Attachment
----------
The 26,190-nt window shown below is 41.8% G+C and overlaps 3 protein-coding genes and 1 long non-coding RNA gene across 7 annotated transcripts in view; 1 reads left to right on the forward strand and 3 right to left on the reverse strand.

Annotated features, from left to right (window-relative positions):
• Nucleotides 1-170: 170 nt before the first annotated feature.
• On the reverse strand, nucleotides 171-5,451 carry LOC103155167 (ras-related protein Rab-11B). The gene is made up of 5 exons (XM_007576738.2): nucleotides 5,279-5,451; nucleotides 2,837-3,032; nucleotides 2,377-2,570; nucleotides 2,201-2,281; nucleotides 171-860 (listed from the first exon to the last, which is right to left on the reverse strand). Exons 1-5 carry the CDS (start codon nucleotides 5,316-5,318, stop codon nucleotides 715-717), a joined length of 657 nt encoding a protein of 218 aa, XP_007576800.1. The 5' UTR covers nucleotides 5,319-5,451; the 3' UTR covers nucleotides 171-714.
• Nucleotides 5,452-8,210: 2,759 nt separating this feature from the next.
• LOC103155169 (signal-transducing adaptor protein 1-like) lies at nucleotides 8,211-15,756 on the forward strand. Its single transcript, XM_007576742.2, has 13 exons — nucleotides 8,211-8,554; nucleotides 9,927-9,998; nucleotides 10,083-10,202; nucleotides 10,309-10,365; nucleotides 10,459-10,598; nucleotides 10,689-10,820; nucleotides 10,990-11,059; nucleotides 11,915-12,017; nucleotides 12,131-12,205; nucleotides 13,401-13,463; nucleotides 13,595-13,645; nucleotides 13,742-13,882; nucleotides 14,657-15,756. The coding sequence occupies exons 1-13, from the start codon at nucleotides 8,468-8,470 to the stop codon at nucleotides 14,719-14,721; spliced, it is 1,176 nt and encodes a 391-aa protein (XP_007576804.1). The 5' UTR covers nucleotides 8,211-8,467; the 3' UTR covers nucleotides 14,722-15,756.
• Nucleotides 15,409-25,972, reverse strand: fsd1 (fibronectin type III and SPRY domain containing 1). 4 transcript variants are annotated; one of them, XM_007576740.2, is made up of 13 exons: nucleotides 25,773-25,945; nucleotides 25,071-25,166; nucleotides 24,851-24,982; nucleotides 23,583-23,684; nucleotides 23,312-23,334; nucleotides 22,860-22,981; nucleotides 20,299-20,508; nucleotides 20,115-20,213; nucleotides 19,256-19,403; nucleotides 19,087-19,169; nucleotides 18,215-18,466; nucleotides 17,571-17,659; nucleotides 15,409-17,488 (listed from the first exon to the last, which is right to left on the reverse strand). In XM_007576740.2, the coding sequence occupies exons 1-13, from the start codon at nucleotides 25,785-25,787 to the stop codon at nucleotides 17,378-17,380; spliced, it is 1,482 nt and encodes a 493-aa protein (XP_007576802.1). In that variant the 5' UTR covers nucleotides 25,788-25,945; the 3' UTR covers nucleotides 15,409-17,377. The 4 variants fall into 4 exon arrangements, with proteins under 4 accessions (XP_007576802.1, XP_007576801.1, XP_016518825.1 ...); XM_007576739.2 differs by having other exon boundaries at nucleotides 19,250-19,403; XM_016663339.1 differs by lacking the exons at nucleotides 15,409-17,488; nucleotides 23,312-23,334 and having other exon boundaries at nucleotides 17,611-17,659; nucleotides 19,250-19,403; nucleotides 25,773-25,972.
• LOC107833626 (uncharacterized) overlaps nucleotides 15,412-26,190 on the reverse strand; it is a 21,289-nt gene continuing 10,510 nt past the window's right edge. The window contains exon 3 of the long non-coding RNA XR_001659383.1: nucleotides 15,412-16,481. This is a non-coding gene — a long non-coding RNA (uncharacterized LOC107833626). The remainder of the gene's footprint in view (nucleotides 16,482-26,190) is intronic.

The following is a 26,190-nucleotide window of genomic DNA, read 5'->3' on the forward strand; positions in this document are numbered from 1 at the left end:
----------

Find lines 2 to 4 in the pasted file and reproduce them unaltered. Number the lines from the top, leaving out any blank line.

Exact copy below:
Annotated features, from left to right (window-relative positions):
• Nucleotides 1-170: 170 nt before the first annotated feature.
• On the reverse strand, nucleotides 171-5,451 carry LOC103155167 (ras-related protein Rab-11B). The gene is made up of 5 exons (XM_007576738.2): nucleotides 5,279-5,451; nucleotides 2,837-3,032; nucleotides 2,377-2,570; nucleotides 2,201-2,281; nucleotides 171-860 (listed from the first exon to the last, which is right to left on the reverse strand). Exons 1-5 carry the CDS (start codon nucleotides 5,316-5,318, stop codon nucleotides 715-717), a joined length of 657 nt encoding a protein of 218 aa, XP_007576800.1. The 5' UTR covers nucleotides 5,319-5,451; the 3' UTR covers nucleotides 171-714.